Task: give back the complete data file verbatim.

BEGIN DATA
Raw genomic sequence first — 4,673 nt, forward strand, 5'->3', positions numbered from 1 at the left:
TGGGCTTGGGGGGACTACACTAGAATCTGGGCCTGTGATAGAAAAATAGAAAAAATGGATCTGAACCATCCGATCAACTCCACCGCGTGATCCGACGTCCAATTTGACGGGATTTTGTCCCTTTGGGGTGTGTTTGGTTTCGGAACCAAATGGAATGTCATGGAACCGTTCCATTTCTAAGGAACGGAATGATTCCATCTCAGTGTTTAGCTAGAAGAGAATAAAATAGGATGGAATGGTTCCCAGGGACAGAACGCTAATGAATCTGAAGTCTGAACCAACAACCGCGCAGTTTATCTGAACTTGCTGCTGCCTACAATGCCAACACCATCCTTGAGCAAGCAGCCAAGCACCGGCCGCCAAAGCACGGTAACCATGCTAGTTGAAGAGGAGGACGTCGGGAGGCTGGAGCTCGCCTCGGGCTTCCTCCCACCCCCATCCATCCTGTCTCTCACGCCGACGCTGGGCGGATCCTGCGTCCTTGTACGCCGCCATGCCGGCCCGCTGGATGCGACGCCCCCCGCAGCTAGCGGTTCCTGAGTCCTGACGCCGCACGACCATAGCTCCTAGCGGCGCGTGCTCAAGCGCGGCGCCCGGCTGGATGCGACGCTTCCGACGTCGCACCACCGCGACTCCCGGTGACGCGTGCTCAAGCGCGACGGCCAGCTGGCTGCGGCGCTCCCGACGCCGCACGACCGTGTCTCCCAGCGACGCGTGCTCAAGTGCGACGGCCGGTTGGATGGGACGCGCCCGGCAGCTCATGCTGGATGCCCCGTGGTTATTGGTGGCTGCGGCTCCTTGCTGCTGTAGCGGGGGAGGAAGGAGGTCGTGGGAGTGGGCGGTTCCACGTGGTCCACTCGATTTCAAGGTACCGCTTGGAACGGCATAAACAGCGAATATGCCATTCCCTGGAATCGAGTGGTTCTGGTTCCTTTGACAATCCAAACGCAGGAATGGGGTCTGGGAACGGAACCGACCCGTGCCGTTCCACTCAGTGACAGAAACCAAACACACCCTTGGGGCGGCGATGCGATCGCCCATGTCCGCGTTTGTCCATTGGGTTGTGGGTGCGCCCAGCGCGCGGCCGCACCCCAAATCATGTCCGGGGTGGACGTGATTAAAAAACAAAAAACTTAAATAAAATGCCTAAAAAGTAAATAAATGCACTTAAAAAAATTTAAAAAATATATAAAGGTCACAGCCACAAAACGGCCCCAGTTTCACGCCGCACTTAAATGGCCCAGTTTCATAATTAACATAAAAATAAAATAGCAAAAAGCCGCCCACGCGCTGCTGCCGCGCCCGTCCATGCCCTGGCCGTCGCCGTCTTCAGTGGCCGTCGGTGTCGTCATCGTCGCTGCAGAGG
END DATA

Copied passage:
Raw genomic sequence first — 4,673 nt, forward strand, 5'->3', positions numbered from 1 at the left:
TGGGCTTGGGGGGACTACACTAGAATCTGGGCCTGTGATAGAAAAATAGAAAAAATGGATCTGAACCATCCGATCAACTCCACCGCGTGATCCGACGTCCAATTTGACGGGATTTTGTCCCTTTGGGGTGTGTTTGGTTTCGGAACCAAATGGAATGTCATGGAACCGTTCCATTTCTAAGGAACGGAATGATTCCATCTCAGTGTTTAGCTAGAAGAGAATAAAATAGGATGGAATGGTTCCCAGGGACAGAACGCTAATGAATCTGAAGTCTGAACCAACAACCGCGCAGTTTATCTGAACTTGCTGCTGCCTACAATGCCAACACCATCCTTGAGCAAGCAGCCAAGCACCGGCCGCCAAAGCACGGTAACCATGCTAGTTGAAGAGGAGGACGTCGGGAGGCTGGAGCTCGCCTCGGGCTTCCTCCCACCCCCATCCATCCTGTCTCTCACGCCGACGCTGGGCGGATCCTGCGTCCTTGTACGCCGCCATGCCGGCCCGCTGGATGCGACGCCCCCCGCAGCTAGCGGTTCCTGAGTCCTGACGCCGCACGACCATAGCTCCTAGCGGCGCGTGCTCAAGCGCGGCGCCCGGCTGGATGCGACGCTTCCGACGTCGCACCACCGCGACTCCCGGTGACGCGTGCTCAAGCGCGACGGCCAGCTGGCTGCGGCGCTCCCGACGCCGCACGACCGTGTCTCCCAGCGACGCGTGCTCAAGTGCGACGGCCGGTTGGATGGGACGCGCCCGGCAGCTCATGCTGGATGCCCCGTGGTTATTGGTGGCTGCGGCTCCTTGCTGCTGTAGCGGGGGAGGAAGGAGGTCGTGGGAGTGGGCGGTTCCACGTGGTCCACTCGATTTCAAGGTACCGCTTGGAACGGCATAAACAGCGAATATGCCATTCCCTGGAATCGAGTGGTTCTGGTTCCTTTGACAATCCAAACGCAGGAATGGGGTCTGGGAACGGAACCGACCCGTGCCGTTCCACTCAGTGACAGAAACCAAACACACCCTTGGGGCGGCGATGCGATCGCCCATGTCCGCGTTTGTCCATTGGGTTGTGGGTGCGCCCAGCGCGCGGCCGCACCCCAAATCATGTCCGGGGTGGACGTGATTAAAAAACAAAAAACTTAAATAAAATGCCTAAAAAGTAAATAAATGCACTTAAAAAAATTTAAAAAATATATAAAGGTCACAGCCACAAAACGGCCCCAGTTTCACGCCGCACTTAAATGGCCCAGTTTCATAATTAACATAAAAATAAAATAGCAAAAAGCCGCCCACGCGCTGCTGCCGCGCCCGTCCATGCCCTGGCCGTCGCCGTCTTCAGTGGCCGTCGGTGTCGTCATCGTCGCTGCAGAGG